Guilford County, NC -- Some dog breeders said a proposed change to Guilford County's Animal Control Ordinance isn't fair.
Thursday, commissioners will hear a presentation from a group that wants to keep a closer eye on breeders, by requiring high volume breeders to pay for a permit and get inspected once a year.
As it stands now, Animal Control will only inspect a breeder or kennel if it receives a complaint. The change would allow for an annual inspection, which could be unannounced, according to Animal Control Manager Scott Greene.
The rule would only apply to breeders who sell 50 or more puppies a year or have seven or more litters.
Greene said he wants to prevent situations like what happened at Rush Kennel when nearly 100 dogs were seized after several complaints of dogs with health problems that were sold there.
"If we were inspecting Rush Kennel on an annual basis, we hope that we would have inspected it and seen problems before we were actually able to go on a complaint-driven basis," said Greene. "We would love to prevent another incident like that or any of the other ones we've dealt with."
Robin Honeycutt and Vicki East are both breeders in Guilford County who said they don't breed a high volume of dogs, but still oppose the proposed rule change.
"Don't come in and check out my territory," said Honeycutt. "It's my constitutional right to have my dogs and I'm taking excellent care of my dogs."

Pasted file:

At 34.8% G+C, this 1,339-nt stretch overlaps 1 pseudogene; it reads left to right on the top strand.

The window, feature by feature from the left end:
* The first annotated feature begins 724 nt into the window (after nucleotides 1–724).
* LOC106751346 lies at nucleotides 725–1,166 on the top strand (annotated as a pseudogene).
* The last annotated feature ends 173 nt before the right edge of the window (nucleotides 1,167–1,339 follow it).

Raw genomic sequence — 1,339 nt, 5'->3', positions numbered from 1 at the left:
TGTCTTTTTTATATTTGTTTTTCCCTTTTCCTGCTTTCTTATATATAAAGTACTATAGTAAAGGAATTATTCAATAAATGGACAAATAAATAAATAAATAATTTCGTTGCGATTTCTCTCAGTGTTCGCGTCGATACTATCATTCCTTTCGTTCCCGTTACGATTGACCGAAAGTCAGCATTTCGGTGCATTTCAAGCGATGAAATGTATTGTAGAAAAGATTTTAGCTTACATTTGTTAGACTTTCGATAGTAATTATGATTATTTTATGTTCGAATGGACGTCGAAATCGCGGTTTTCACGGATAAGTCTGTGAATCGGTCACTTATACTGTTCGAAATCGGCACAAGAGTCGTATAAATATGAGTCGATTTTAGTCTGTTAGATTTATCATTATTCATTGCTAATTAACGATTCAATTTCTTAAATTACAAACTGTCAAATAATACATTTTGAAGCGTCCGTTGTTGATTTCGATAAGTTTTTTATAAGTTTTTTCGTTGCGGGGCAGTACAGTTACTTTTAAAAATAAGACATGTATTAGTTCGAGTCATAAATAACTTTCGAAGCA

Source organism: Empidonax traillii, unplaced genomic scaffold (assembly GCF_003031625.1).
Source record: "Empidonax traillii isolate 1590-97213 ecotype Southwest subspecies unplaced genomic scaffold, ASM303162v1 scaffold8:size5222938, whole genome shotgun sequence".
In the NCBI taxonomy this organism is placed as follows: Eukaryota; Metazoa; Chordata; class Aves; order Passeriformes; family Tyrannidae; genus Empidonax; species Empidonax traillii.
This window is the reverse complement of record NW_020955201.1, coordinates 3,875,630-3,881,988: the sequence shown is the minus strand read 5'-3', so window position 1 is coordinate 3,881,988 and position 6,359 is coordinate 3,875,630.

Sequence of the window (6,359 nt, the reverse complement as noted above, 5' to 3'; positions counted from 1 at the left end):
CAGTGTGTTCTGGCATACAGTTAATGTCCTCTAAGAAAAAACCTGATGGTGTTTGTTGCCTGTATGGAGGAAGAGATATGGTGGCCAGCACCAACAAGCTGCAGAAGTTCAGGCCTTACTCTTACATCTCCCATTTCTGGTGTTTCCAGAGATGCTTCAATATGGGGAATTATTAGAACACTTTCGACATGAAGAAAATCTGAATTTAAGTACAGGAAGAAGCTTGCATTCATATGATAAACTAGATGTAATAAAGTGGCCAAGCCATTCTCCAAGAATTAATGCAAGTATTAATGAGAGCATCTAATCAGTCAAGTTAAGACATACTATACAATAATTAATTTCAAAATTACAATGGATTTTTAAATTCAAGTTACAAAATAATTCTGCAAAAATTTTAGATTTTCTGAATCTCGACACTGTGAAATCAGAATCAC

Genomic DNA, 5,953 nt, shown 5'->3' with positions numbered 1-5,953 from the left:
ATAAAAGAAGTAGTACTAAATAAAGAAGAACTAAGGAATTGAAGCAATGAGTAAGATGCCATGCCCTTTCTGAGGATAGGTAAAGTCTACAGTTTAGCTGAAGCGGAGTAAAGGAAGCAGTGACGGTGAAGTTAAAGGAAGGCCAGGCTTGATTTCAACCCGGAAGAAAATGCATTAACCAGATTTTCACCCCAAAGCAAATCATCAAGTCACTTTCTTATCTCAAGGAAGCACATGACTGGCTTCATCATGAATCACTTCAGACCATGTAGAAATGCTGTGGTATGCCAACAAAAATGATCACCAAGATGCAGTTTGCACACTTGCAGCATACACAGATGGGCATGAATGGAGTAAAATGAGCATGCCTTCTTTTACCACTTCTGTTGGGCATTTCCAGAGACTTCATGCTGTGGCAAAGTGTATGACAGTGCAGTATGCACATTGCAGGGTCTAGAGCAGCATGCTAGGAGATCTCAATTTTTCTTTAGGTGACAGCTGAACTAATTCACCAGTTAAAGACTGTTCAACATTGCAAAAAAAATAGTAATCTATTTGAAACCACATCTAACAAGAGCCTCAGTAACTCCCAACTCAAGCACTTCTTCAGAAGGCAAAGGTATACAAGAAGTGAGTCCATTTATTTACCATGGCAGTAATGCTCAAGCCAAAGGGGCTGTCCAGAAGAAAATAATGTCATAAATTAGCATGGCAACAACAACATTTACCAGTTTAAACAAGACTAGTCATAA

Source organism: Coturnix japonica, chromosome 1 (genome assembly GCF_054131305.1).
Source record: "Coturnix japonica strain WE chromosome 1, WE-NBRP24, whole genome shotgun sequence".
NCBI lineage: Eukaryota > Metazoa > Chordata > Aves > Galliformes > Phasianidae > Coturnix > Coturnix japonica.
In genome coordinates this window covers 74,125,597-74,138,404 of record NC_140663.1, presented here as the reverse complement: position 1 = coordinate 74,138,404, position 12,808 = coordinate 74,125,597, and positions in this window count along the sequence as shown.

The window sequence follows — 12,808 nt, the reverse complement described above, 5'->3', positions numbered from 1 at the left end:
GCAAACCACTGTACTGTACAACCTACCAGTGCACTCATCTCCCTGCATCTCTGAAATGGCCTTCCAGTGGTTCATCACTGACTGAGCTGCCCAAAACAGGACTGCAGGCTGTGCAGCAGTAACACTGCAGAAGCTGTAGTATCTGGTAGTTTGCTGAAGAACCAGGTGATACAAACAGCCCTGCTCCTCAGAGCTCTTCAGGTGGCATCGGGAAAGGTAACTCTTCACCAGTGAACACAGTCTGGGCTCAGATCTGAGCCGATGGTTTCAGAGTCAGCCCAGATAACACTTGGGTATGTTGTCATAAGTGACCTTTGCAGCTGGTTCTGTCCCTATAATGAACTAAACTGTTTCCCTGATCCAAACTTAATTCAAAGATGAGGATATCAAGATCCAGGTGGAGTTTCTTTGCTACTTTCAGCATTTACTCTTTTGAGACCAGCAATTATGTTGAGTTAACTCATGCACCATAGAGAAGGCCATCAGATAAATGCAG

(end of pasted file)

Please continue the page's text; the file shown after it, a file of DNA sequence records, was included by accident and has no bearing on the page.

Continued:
"Just to set an arbitrary number is not fair to people like myself who may, one year fall under and have that many litters," said East. "Just because you have multiple litters don't mean you don't do the dogs right."
"Susie's Law handles the abuse and neglect in North Carolina and it's excellent - we don't need anything else on these books," said Honeycutt.
Greene said the goal of proposing the change is to ensure dogs are properly cared for and breeders are educated on the best practices.
"We're not out to put any breeders out of business," he said.
Greene said field officers already on staff would likely be responsible for enforcing the rule.
High volume breeders would be exempt from the county inspection and fee if they could prove inspection by the American Kennel Club.
Penalties could range from educating breeders to fines to seizing dogs.
Commissioners meet at 1:00 pm Thursday. They will hear the presentation and are expected to set a date for a public hearing on the issue for September.